According to a National Highway Traffic Association (NHTSA) study, the pedestrian fatality rate increased by 53 percent between 2008 and 2019. American Automobile Association (AAA) researchers sought to figure out why. Their new report found significant trends in pedestrian fatalities. However, the researchers found that some of their data could not adequately explain the 53 percent increase. They concluded that more research must be conducted to better understand pedestrian fatalities.
Regarding roadway types, 70 percent of the overall increase occurred on either arterials or non-intersections. Intersection fatalities increased by 29 percent and accounted for one percent of the overall rate increase. Non-intersection pedestrian fatalities increased by 70 percent. The researchers speculated that either pedestrian behavior or inadequate pedestrian facilities might explain why pedestrian fatalities occurred in arterial and non-intersection roads.
Regarding speed limits, pedestrian fatalities occurring on roads with speed limits of 25 mph or less increased by 64 percent. Despite this increase, incidents occurring on roads with speed limits of 40 mph or more comprised over two-thirds of the overall increase. The researchers speculated that this reflected the pedestrian fatality rate in arterial roads. They also cited literature that found that pedestrian fatalities in roads with speed limits exceeding 35 mph increased over time. However, they could not adequately explain the increase in pedestrian fatalities on roads with speed limits of less than 25 mph.
Are SUVs to blame?
Researchers speculated that the proliferation of SUVs might contribute to the pedestrian fatality rate increase. They cited literature that found that 60 percent of newly sold vehicles since 2018 were either SUVs or pickup trucks. Based on their data, researchers found that pedestrian fatalities involving an SUV increased by 79 percent. This was the highest increase among all vehicles. These incidents account for 25 percent of the overall pedestrian fatality rate increase. SUVs are larger and heavier than subcompact and compact cars, making them more likely to cause a pedestrian fatality.
Despite this increase in pedestrian fatalities involving SUVs, however, the researchers found that pedestrian fatalities involving cars accounted for 44 percent of the overall increase. This means that SUVs may contribute some of the increase in pedestrian fatalities, but not enough to explain the 53 percent increase. Cars comprise many vehicles on the road, which may explain why they accounted for a plurality of the overall increase.
Regarding vehicle age, pedestrian fatality rates increased for vehicles less than 5 years old, vehicles between 10 and 15 years, and vehicles that were over 15 years old. They each increased by 47, 64, and 190 percent, respectively. By contrast, vehicles between 5-9 years old slightly declined by 8 percent. Vehicles that were over 10 years old accounted for 67 percent of the overall increase. This was likely because older cars do not have modern vehicle safety features.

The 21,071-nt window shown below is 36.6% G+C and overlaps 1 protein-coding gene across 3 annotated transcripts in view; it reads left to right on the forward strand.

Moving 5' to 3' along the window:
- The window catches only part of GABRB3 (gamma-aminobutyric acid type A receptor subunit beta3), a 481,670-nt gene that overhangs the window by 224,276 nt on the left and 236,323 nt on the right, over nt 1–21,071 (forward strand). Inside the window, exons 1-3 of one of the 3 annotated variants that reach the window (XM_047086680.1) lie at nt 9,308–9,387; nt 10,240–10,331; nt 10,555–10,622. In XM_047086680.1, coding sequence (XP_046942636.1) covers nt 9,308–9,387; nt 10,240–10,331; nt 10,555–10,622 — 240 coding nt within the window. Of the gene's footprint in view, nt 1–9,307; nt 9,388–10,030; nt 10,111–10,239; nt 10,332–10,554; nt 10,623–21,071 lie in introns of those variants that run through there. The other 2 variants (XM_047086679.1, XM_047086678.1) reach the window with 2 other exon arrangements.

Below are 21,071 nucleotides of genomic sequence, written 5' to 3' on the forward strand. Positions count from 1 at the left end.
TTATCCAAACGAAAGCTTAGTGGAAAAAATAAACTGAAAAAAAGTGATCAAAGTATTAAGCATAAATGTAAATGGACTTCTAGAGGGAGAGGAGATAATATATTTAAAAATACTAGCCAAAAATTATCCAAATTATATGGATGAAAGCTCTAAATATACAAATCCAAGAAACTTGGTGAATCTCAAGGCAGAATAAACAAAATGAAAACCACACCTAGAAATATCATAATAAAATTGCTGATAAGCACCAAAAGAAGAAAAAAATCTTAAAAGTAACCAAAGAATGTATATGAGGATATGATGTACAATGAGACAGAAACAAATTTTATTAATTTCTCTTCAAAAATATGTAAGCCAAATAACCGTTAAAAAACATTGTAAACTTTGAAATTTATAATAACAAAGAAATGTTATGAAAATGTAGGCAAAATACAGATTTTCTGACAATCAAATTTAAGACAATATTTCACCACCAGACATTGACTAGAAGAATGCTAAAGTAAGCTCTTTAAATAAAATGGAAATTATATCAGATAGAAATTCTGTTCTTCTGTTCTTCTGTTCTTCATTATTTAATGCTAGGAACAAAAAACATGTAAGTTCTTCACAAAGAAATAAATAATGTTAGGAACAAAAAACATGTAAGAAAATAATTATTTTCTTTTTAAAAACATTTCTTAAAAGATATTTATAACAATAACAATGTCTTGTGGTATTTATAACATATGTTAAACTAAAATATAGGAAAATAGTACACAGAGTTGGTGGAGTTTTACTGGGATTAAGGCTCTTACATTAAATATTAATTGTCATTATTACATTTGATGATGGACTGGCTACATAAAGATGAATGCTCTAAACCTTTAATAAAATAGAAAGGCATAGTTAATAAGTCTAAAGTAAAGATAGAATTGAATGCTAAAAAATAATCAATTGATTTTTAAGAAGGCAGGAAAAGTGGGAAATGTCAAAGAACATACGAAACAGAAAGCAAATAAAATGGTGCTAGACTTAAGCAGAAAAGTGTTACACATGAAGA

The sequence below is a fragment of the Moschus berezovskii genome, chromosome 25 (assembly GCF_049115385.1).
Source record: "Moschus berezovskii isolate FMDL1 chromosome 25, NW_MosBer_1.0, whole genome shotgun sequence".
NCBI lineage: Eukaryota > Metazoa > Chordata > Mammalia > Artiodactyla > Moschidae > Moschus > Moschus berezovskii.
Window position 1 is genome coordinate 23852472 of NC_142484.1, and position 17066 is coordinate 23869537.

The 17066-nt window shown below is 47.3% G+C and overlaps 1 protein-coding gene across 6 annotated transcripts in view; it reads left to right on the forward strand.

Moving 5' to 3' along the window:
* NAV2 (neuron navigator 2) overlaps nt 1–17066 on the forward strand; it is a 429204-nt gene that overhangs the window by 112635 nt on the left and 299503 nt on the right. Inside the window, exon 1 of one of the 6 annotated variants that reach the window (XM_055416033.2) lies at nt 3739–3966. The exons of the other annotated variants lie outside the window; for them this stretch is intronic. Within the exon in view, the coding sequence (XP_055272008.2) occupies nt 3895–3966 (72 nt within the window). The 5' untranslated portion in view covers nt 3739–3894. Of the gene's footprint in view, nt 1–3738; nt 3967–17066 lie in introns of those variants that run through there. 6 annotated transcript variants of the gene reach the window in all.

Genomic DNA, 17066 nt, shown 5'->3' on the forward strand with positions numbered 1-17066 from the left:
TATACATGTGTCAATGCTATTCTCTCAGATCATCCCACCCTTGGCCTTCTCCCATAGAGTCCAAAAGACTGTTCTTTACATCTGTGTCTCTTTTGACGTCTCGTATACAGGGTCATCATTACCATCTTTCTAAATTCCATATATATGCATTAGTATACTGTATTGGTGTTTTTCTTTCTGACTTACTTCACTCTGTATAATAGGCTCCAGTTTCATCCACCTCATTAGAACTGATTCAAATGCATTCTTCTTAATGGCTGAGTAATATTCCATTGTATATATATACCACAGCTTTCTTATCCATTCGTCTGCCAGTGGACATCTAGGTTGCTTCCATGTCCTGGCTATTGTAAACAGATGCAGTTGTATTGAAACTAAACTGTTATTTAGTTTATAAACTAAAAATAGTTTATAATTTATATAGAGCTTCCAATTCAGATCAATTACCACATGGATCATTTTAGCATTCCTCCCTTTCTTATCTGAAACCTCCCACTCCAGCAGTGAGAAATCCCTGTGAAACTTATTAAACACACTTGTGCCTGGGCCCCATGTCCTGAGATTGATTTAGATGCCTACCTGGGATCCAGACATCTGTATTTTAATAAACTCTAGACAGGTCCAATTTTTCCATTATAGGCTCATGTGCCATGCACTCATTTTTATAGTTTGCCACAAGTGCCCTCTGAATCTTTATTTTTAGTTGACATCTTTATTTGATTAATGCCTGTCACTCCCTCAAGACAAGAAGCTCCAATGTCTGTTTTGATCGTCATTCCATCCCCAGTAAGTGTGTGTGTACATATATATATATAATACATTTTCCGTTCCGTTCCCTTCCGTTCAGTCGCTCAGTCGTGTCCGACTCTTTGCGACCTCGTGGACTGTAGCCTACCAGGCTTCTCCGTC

Pedestrian fatalities at night
Over 85 percent of the overall pedestrian fatality increase occurred at dark. Incidents occurring on weeknights between 11 PM and 4 AM experienced the largest increase, at 89 percent. Almost half of the overall pedestrian fatality increase occurred on weeknights between 4 PM and 4 AM.
More research on pedestrian fatalities is needed
Despite reporting significant data on pedestrian fatalities, the researchers did not appear to provide adequate explanations for some of them. In their conclusion, the researchers recognized this issue. They called for more research that to better understand the factors associated with pedestrian fatalities to better prevent them.
February 2020 GHSA report on pedestrian safety
This study came about a year after the Governors Highway Safety Association (GHSA)’s report pedestrian traffic fatalities in 2019. Based on their data, researchers found the following:
- In 2019’s first six months, the pedestrian fatality rate increased by three percent more than in 2018’s first six months.
- Between 2018 and 2019, the overall pedestrian fatality rate increased by five percent.
- Five states (AZ, CA, FL, GA, and TX) comprised almost half of all pedestrian fatalities.
- New Mexico had the highest pedestrian fatality rates, while Vermont had the lowest.
NTSB recommendations for improving pedestrian safety
Around November 2018, the National Transportation Safety Board (NTSB)’s report included 11 recommendations on improving pedestrian safety to the NHTSA, the Federal Highway Administration (FHA), and the Centers for Disease Control and Prevention (CDC). Several of its recommendations to the NHTSA included developing new vehicle safety standards for headlights, vehicle designs, and vehicle safety technology. The NTSB’s recommendation for the FHA was to promote local safety action plans and help state and municipal governments gather data that shall be compiled on the national level. Its recommendation for the CDC was to work with the NHTSA to develop a national pedestrian injury and fatality database.